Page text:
On the Horizon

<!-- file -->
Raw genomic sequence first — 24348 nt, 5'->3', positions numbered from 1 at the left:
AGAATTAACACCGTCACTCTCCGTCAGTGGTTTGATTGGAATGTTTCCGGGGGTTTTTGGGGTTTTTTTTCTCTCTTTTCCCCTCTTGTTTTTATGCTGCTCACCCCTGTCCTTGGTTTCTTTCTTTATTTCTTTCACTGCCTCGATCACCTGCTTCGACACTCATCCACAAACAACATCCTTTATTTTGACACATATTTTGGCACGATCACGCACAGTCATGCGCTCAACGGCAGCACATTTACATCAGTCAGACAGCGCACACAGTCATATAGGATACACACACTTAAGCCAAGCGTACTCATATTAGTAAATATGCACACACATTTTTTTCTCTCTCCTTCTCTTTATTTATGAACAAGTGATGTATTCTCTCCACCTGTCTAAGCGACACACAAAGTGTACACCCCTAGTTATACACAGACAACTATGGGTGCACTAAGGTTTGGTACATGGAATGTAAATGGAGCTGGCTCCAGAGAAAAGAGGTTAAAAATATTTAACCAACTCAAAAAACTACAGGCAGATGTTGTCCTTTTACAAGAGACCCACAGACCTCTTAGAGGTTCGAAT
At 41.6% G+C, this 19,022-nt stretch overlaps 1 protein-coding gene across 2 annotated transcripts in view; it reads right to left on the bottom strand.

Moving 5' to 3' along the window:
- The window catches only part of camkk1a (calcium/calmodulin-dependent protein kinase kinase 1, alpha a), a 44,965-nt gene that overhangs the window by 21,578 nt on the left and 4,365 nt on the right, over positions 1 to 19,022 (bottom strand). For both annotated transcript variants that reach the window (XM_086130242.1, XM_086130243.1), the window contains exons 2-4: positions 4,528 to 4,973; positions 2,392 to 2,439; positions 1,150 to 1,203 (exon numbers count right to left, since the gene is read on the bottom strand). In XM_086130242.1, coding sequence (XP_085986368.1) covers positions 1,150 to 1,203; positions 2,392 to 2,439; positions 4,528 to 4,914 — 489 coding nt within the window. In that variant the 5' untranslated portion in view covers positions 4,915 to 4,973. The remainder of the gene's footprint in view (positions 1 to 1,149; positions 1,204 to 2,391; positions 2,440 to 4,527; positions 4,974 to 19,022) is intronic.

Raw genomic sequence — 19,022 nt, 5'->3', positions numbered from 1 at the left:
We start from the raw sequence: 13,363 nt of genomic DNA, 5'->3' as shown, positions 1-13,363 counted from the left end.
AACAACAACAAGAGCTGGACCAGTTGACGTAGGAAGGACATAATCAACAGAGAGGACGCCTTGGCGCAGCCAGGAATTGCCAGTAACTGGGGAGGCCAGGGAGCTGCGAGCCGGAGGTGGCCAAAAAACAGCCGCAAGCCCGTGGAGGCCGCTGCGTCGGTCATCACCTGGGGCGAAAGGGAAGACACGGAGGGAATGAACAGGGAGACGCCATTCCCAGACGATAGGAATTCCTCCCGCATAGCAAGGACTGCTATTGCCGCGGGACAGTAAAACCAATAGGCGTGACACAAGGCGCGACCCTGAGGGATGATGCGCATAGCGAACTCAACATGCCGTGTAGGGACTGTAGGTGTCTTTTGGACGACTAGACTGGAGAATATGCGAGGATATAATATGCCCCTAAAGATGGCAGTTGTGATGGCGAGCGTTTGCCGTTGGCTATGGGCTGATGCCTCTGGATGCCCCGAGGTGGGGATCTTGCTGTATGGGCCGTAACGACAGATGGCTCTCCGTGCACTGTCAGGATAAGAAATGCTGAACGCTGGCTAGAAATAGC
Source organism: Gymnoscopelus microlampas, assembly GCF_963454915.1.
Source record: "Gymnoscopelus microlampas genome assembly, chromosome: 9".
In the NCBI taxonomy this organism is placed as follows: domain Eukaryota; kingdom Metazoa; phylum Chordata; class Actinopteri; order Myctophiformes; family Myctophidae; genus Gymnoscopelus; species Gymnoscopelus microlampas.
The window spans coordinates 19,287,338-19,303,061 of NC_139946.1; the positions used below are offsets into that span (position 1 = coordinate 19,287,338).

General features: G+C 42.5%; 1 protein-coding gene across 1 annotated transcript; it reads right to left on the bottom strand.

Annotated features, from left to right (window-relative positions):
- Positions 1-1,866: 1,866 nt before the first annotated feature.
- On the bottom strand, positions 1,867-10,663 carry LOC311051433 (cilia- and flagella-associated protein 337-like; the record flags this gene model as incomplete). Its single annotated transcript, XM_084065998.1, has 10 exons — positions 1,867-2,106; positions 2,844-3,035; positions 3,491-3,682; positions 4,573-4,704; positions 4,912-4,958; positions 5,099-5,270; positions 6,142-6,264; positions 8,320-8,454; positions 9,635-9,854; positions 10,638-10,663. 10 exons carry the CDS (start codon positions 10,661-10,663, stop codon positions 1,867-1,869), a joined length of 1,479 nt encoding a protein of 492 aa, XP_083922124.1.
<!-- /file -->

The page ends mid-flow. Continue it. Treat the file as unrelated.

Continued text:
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On the Horizon The PharmaVOICE 100 honorees discuss where future breakthroughs will occur in research and on the commercial side. The PharmaVOICE 100 have much to say about where they believe industry breakthroughs will be. Many of the PharmaVOICE 100 hope and believe there will be breakthrough discoveries that lead to new therapies in many areas, including HIV, cancer, Alzheimer’s, as well as neglected diseases such as malaria and other life-threatening diseases. Other honorees point to advances in stem cell research, biomarkers, and epigenetics as leading to tremendous advances in the future. On the commercial side, many believe there will be continued emphasis on physicians and patients in healthcare. A Call for Collaboration Brian Longo, general manager, commercial products, Veeva Systems, says collaboration, both internally within a pharmaceutical organization and across the industry, will be the driver behind significant breakthroughs over the next five years. “Internal collaboration within a life-sciences organization will be best realized through end-to-end collaboration across regulatory and clinical through to commercial,” he says. “By eliminating barriers between these organizational functions, the industry will be better able to predict and understand the impact and root cause of pipeline failures, adverse reactions, and product withdrawals. By improving collaboration, life-sciences companies will realize a streamlined and more efficient pipeline to commercial management.” Mr. Longo says external partnerships through industrywide collaborations in nonproprietary, nonstrategic areas will also lead to breakthroughs. “Improving insights into customer data accuracy through crowd sourcing and patient profiling through cross-industry collaboration can provide significant gains enabling organizations to focus their efforts on their strategic/competitive businesses improving overall efficiency and effectiveness of their businesses,” he says. Graham Simpson, Ph.D., head, chemistry performance unit (CPU), GlaxoSmithKline, agrees that collaboration is imperative for discovering and creating access to medicines for those in the least developed countries. “There is a need to change business models, for disruptive innovation, and understanding the real challenges on the ground,” he says. “These issues must be tackled by collaboration between companies, charities, governments, and global institutions.” Adrienne Robinson, director, business affairs and alliance management, at Merck, says because of the extraordinary challenges that put tremendous pressure on delivering innovative medicines to the patient, companies need to bring all their forces together across what may seem like disparate purposes or industries to find ways to deliver better healthcare to people. “This means that collaboration, more than ever, is important and it will have to happen inside individual companies as well as externally,” she says. “Collaboration will have to span multiple industries, academic institutions, nonprofit organizations, and governments to put together never-thought-of-before solutions and approaches.” Personalizing Medicine Personalized medicine was identified by more than a few honorees as an area that holds tremendous breakthrough potential. In fact, Accenture consultants say a future in which personalized, or precision, medicine becomes a reality, new sources of information, including genetic profiling, will enable biopharma companies to target participants more effectively for clinical trials and treatment. Mark Curran, Ph.D., VP, systems pharmacology and biomarkers at Janssen Research & Development, part of the Janssen Pharmaceutical Companies of Johnson & Johnson, says personalized medicine will become a reality for more patients and as a result will drive higher remission rates, reduce side effects, and demonstrate what is achievable for disease eradication. “The value of the human genome will become increasingly apparent over the coming decade,” says David Rear, president and founder of Advanced Clinical Concepts. “In the same way that structure-activity relationships drove the design and development of drugs in the past, the human genome holds a key to the next phase of our industry’s evolution.” John Mendlein, Ph.D., executive chairman and CEO of aTyr Pharma, says with very large databases related to the genetic composition of people, researchers will be able to understand human health, as well as human disease. “That will allow us as a society to direct better nutrition, better utilization of therapeutics, better treatment regimes for many, many different types of people,” he says. The area of genetics is taking off, industry experts say, because the ability to sequence individual genomes and the genomes of diseases is providing new avenues of research and new ways to target patients. These advances will impact pharma companies in a number of ways. The first is the ability to accurately determine the cause of disease and genes that might be involved and this can help companies find targets to develop drugs. The second is around selective biomarkers to provide information about those patients likely to benefit from treatments. These data can then be used for selection in clinical studies. “The more we get into personalized medicine, the more we are using markers to decide who gets treated in the trial,” says Kent Thoelke, executive VP for scientific and medical affairs at PRA. “We can artificially create a whole new subset of orphan-like indications and then develop drugs for those indications in a model that is efficient and financially acceptable. It is critical that we start to rethink our current process. There has to be a financial incentives; there has to be a return on investment.” Analysts from PwC estimate the industry spent just $6 billion a year — less than 7% of its total R&D investment in 2011 on genomic research. PwC researchers predict that by 2020, pharma could be investing as much as 20% of its R&D budget in genetics and genomics for discovering and commercializing new drugs. According to BCC research, the global market for personalized medicine technology is projected to reach $29.2 billion in 2014. Pharmacogenomics is a major revenue generating market, contributing about 28.7% to the total personalized medicine market in 2009, at $4.1 billion; this should reach $9.5 billion in 2014, for a CAGR of 18%. “One of the areas that I see as a breakthrough in healthcare is personalized medicine at a whole new level,” says Andrea McGonigle, managing director, life sciences, Microsoft. “Today, tests can be done to know what diseases people may have, how they might react to one statin versus another, and how weight can affect health, but they are not widely available as a commodity. I see these tests becoming a check box in an individual’s annual physical and this information becomes available to be shared. This will change the way scripts are written, drugs are taken, payments are reimbursement, and what is on formulary.” Walter Capone, chief operating officer of the Multiple Myeloma Research Foundation, says advanced and inexpensive molecular profiling, including patient as well as tissue-specific genetic sequencing at the point of care, will lead to precision therapies being used in the proper sequence for the best and longest lasting responses in patients. “A systems-biology approach to assessing and managing diseases, using molecular and ‘omics’ data, will target not just a particular symptom or abnormality but the entire network of pathways contributing to and perpetuating them and attain a cure,” he says. Christian Behrenbruch, CEO of ImaginAb, prefers the term “precision medicine” instead of personalized medicine. “I never liked the term personalized medicine because I always felt that medicine was personal,” he says. “But the idea of precision medicine is a great one. We’re going to get smarter, more targeted, and more precise about the way in which we develop new drugs and the way in which we deploy new therapies across all fields of medicine. Diagnostics and therapeutics will be fundamentally entwined with each other, and regulators and reimbursement agencies will have to begin to look at medicine with a holistic view. We need to make robust investments and provide a realistic reimbursement environment for both diagnosing and treating patients’ conditions.” Daniel Kraft, M.D., chair of medicine at Singularity University, executive director of FutureMed, and founder of IntelliMedicine, says the convergence of big data in genomics and beyond with big analytics, connected to mobile technologies and diagnostics in the hands of empowered patients, will lead to better outcomes, lower costs, and a healthier society. On a clinical level, Mr. Capone says effectively harnessing the immune system through the advancement of immuno-therapeutics — mAb, gene, miRNA-based, etc. — combined with targeted therapeutics, will lead to the cure of certain types of cancer, and will certainly render many cancer types as chronically managed disease through intermittent and/or sequential therapy. “In just the last two years, we have seen the first generation of such agents capable of this approach, with many more to come,” he says. One of the biggest breakthroughs in the laboratory area in the next five years will be the transfer of technology from the social side of the world to the science side, says Ken Rapp, senior VP and managing director analytical, development, quality, and manufacturing segment, at Accelrys. “You can easily Google a topic and get instant results, but if you want to know the history of a medicine’s life cycle, you can’t find it with a simple search,” he says. “If I’m in research and want to know when a product was manufactured or which company contributed to its development, there isn’t an intranet or database that connects the dots between research, development, and manufacturing. If we really want to learn from the history of a cancer medicine and bring that knowledge up and downstream, it can’t be done today electronically. Bringing technology models like Facebook and Google into science will be game changing.” The McKinsey Global Institute recently estimated that applying big-data strategies to better inform decision making could generate up to $100 billion in value annually across the U.S. healthcare system, by optimizing innovation, improving the efficiency of research and clinical trials, and building new tools for physicians, consumers, insurers, and regulators to meet the promise of more individualized approaches. Honorees also mention that genomics will enable new therapies for hard-to-treat diseases. There will be an evolution that leads the industry away from traditional drug discovery to the discovery of therapies that are more curative than palliative, says Sharon Presnell, chief technology officer at Organovo. “This means that companies will need to shift focus away from single target drugs, and onto strategies that interfere with multiple pathways at the same time to get to the root of what causes a particular disease in a particular individual,” she says. “In the next five years, I would like to see a curative regenerative medicine product, either a drug or tissue, reach clinical trials.” Antony Loebel, M.D., executive VP and chief medical officer at Sunovion Pharmaceuticals Inc., says there will be more focus in CNS on understanding the genetic basis of major mental illnesses and neurological conditions such as bipolar disorder and Alzheimer’s disease. This new knowledge will likely lead to the discovery of novel treatment options for patients who are resistant or unresponsive to current treatments. Another area related to gene expression is epigenetics. Epigenetics — the study of changes in gene expression — is rapidly emerging as a field that presents tremendous opportunity for drug discovery. This area of research looks at environmental impacts when genes are turned on or off. “Epigenetics can influence how proteins are up-regulated or silenced through lifestyle, diet, and exercise, impacting our response to disease,” says David Ormesher, CEO of closerlook. “This is more than just ‘living right.’ There is a growing body of scientific evidence that suggests that we can alter not only our own gene expression but also that of our offspring. This has potential significant impact on public health.” With the aging population increasing in numbers and the rising incidence of oncology and non-oncology disorders, such as Alzheimer’s and arthritis, the demand for epigenetic diagnosis and drugs is also expected to increase. The global epigenetics drugs and diagnostic technologies market was valued at $1.6 billion in 2011 and is expected to grow at a CAGR of 19.4% from 2012 to 2018 to reach an estimated value of $5.7 billion in 2018, according to a recent study by Transparency Market Research. Fatima Scipione, associate director, Velcade patient and nurse marketing, Millennium, says one thing is for sure, novel, ground-breaking medicine will be necessary to improve the quality of care for future generations. “New medicines will hold a significant place in the prevention, treatment, and management of many diseases that the baby-boomer generation will be living with,” she says. “In 2000, there were about 35.6 million Americans who were 65 or older. By 2030, that number is projected to double to an estimated 71.5 million. Diseases such as Alzheimer’s and diabetes represent a growing risk for patients and systems’ ability to afford appropriate healthcare. We know that we have to do better in our lifestyles as do our healthcare organizations to avoid a colossal disease burden and financial burden to patients, families, employers, and governments.” The Technology Component In the clinical trial arena, David Bruggeman, president and chief operating officer at Clinical Research Advantage, says technology will be key to future innovations. “Technology has streamlined the clinical trial process and the transfer of information,” he says. “I expect that we will integrate more technological solutions over the next five years. We will find new ways to incorporate technology in recruitment, data collection, and patient monitoring.” Abbe Steel, VP, patient and physician services, at UBC, says one of the biggest breakthroughs in clinical development will be the increase in patient-centric studies. “Studies must be designed with the patient in mind,” she says. “Today, there are a tremendous number of channels with which to communicate with patients. The Internet has not only facilitated increased patients’ access to information, but it has also enabled new pathways for patients to find and access research. And while social network sites, blogs, online communities, email groups, and other tools allow people to share information, they are still largely underutilized in clinical research today.” Ms. Steel says these communication mechanisms are truly transforming traditional care models and could be used even more in clinical research. “Companies, now more than ever, must incorporate the technology and trends of today into clinical trials,” she says. “People connect and communicate online, or through their smartphones, so our study designs must accommodate this. It is my hope that the research models of tomorrow will incorporate patient-centered designs and leverage technology to facilitate better research, less expensive research, and bring drugs to market faster.” One of the single biggest opportunities changing the paradigm in clinical trials is patient recruitment, says Bob Klein, chief strategy officer at Blue Chip Marketing Worldwide. “The most progressive pharma and biotech companies are partnering with us much earlier in the development process to unearth insights and identify clinical study candidates who are not only most likely to participate, but remain committed and compliant once they enroll in the study,” he says. Technology will also have an impact on regulatory affairs, says Mauricha Marcussen, CEO of Auditgraph and Agano Solutions “I envision new technology that will allow life-sciences companies to harness intelligence from their big data sources in a way that we have never seen before,” she says “Imagine if we could connect our product lifecycle data — from the laboratory to research and development to clinical research to regulatory affairs to manufacturing — in a way that adds valuable insights and ensures accuracy of key safety parameters. The breakthroughs will come when we begin to connect our data sources and systems to one another in a way that benefits not only the end user and senior management, but also accounts for health authority interactions and keeps pace with evolving regulatory guidelines.” Breakthroughs in Marketing David Zaritsky, president at Roska Healthcare, says creating configurable experiences based on preference, disease state, and where the patient is in his or her journey will be the basis of experiential marketing. “This will make the shot-gun approach of traditional marketing look antiquated and insufficient,” he says. Experiential marketing allows customers to engage and interact with brands, products, and services in sensory ways that provide the icing on the cake of providing information, he says. Personal experiences help people connect to a brand and make intelligent and informed purchasing decisions. The term experiential marketing refers to actual customer experiences with the brand/product/service that drive sales and increase brand image and awareness. Other honorees on this year’s PV 100 list echo that there will be continued emphasize on physicians and patients in healthcare. Ms. McGonigle says there is no one patient strategy driving the industry across the board. “Yet, we are all focused on the same patient population,” she says. “Patients are demanding to take control of their health through technology for both themselves, their children, and their parents. I believe the leaders in the space will emerge through partnerships of cross-vertical collaboration that includes a technology partner to deliver a broader patient strategy that will drive real results and better care at a lower costs for patients.” Calvin Butts Jr., VP of strategic services at CMI/Compas, says patients and insurers are no longer settling for a low-value healthcare experience. “Our biggest challenge in the next five years is to deliver value to patients and payers,” he says. “They will expect high-quality care and a satisfactory customer experience delivered at a sustainable price. Additionally, doctoring is becoming a lot less about ‘laying on of hands’ and more about information management. This will mean there will be less of a push of information and more of a relationship built with prescribers. And I say prescribers because this relationship will extend beyond physicians to include NPs, PAs, and providers. Data will allow this shift, as we better understand what makes prescribers tick and the information of value that we can provide to them. Once they see pharmaceutical companies as true resources, they will regard our industry as part of their essential diagnostic toolkit.” There will be a more robust understanding of comparative effectiveness and more aggressive approaches to messaging, says John Guarino, executive VP, managed markets and global payer access, Palio+Ignite Managed Markets. “We have amazing information available but manufacturers sometimes struggle with their understanding of the legislation that allows them to inform payers,” he says. “The industry is so conservative and risk averse, a lot of the best opportunities are being lost. As the ACA moves the definition of value from cost to outcomes, it will be up to us to ensure we have the technologies and smarts to create programs that effectively communicate that effectiveness.” Alexandra von Plato, president and global chief creative officer at Publicis Healthcare Communications Group, says there will be a transformation of healthcare marketing from selling features and benefits to helping people make more confident healthcare decisions and experience greater levels of health and well being. Richard Russell, executive VP and chief commercial officer, Sunovion Pharmaceuticals, says one of the biggest breakthroughs will be the ability to customize interactions with healthcare providers and patients based upon the insights identified on their unmet needs. This means marketers will have to harness big data to improve healthcare, says Matthew West, VP, chief talent officer, McCann Regan Campbell Ward, a division of McCann Health. “Ninety percent of all data in the world was created in the past two years, with a mind-boggling 2.5 quintillion bytes being created every day,” he says. “Innovative companies are starting to mine the mother lode of medical data to curb medical mistakes, waste and unnecessary treatments, lower healthcare costs, aid drug development, and facilitate tracking patients’ outcomes.” Mr. Ormesher says data will provide increased transparency and integration across sales, marketing, and service efforts. “Similar to the connected health movement, there will be a growing connected marketing trend that will empower physicians and consumers to access personalized health content and enable marketers to get smarter about how they create and provide health value to the market,” he says. The digital health space is going to have a huge impact to the conventional way of thinking about healthcare, says Punit Dhillon, president, CEO, and co-founder of OncoSec Medical. “This is going to evolve even further as people are looking at other digital health devices that can share information more readily and be connected to the overall health network,” he says. “Over time we hope that the digital health network becomes more knitted so that patients can take a measurement of their own vitals, for example. This can reveal different metrics that may be helpful for a physician when they have discussions with other healthcare providers. The digital health space will be transformative in terms of the industry relying on new tools that makes the network more knitted with one another.” The use of mobile technology in the form of wearable monitoring devices will be a big breakthrough, says Marc Weiner, managing partner, at Ogilvy CommonHealth Worldwide. “I’m looking forward to wearable devices that use near field communications to monitor important health data,” he says. “We know that many patients ignore important symptoms for days to years. If we can get people to see a doctor before an underlying condition causes permanent damage, we can dramatically cut the cost of healthcare and improve health outcomes. And perhaps most importantly, the next generation of patients will be more in tune with proactive health management, since they have tools to reward health-positive behavior.” We are at the start of a breakthrough in access to healthcare and health management, says Tim Davis, co-founder and CEO of Exco InTouch. “The industry is just starting to recognize the opportunity, and the value, of using patient-centric devices,” he says. “Right now, platforms are starting to integrate tools such as data capture applications and medical devices. I think smartphones, in terms of access and integration, will revolutionize clinical trials and healthcare approaches.” David Escalante Jr., senior VP, OneKey and marketing, Cegedim Relationship Management, says the convergence of medical devices with EHRs with consumer mobile applications and their general adoption by the public and primary care physicians could be the key to truly getting more people actively involved in managing their own health on a day-to-day basis. Michael Kelly, CEO of Kantar Health US, says the growth of electronic medical records will allow physicians and others to longitudinally see how interventions are impacting patient outcomes. “The transformation to big data as well as our ability to access much more individual patient information will lead to breakthroughs that we don’t even see yet,” he says. The continued adoption of electronic medical records across healthcare will help companies locate, screen, and enroll patients for trials much quicker, says Jeff Kueffer, senior VP, global operations management, at INC Research. “With EMR data, we’ll be able to electronically screen patients and identify those who may best benefit from a particular treatment,” he says. “Once identified, subjects can be provided information either through contacting them directly or through consultation with their healthcare provider. In addition, access to EMR data will allow researchers to evaluate their protocol’s inclusion/exclusion criteria toward ensuring there are sufficient patients in the population who meet the criteria for a study.” Last year’s Accenture report predicted that patient-specific longitudinal EMR data will be coming together with genomic and genetic data, financial data, and electronic patient-reported data to deliver real insights into optimizing care management and evaluating which therapies provide the highest overall value to patients and healthcare systems. Being able to combine information from EMRs and e-prescribing will enable tracking of a patient’s outcomes over the care continuum and is critical to the provider’s ability to demonstrate outcomes that result from care for which they should be reimbursed. The outcome-based reimbursement models of the future will require complete, deep, longitudinal data that clearly illustrates positive patient outcomes. Fast Fact By 2020, pharma could be ­investing as much as 20% of its R&D budget in genetics and ­genomics for discovering and commercializing new drugs. Source: PwC “Collaboration, both internally within a pharmaceutical ­organization and across the industry, will be the driver behind significant ­breakthroughs over the next five years. ” brian longo / Veeva Systems “Personalized medicine will become a reality for more ­patients and as a result will drive higher remission rates, ­reduce side effects, and demonstrate what is ­achievable for disease ­eradication. ” Dr. Mark Curran Janssen Research & Development “Collaboration will have to span multiple industries, academic ­institutions, nonprofit ­organizations, and governments to put together never-thought-of- before solutions and approaches. ” Adrienne Robinson / Merck “There will be a transformation of healthcare marketing from selling ­features and benefits to helping people make more confident healthcare ­decisions and experience greater levels of health and well being. ” Alexandra von Plato Publicis Healthcare Communications Group “The idea of precision medicine is a great one. We’re going to get smarter, more targeted, and more precise about the way in which we develop new drugs and the way in which we deploy new ­therapies across all fields of medicine. ” Christian Behrenbruch / ImaginAb “There will be an evolution that leads the industry away from traditional drug discovery to the discovery of therapies that are more curative than palliative. ” Sharon Presnell / Organovo.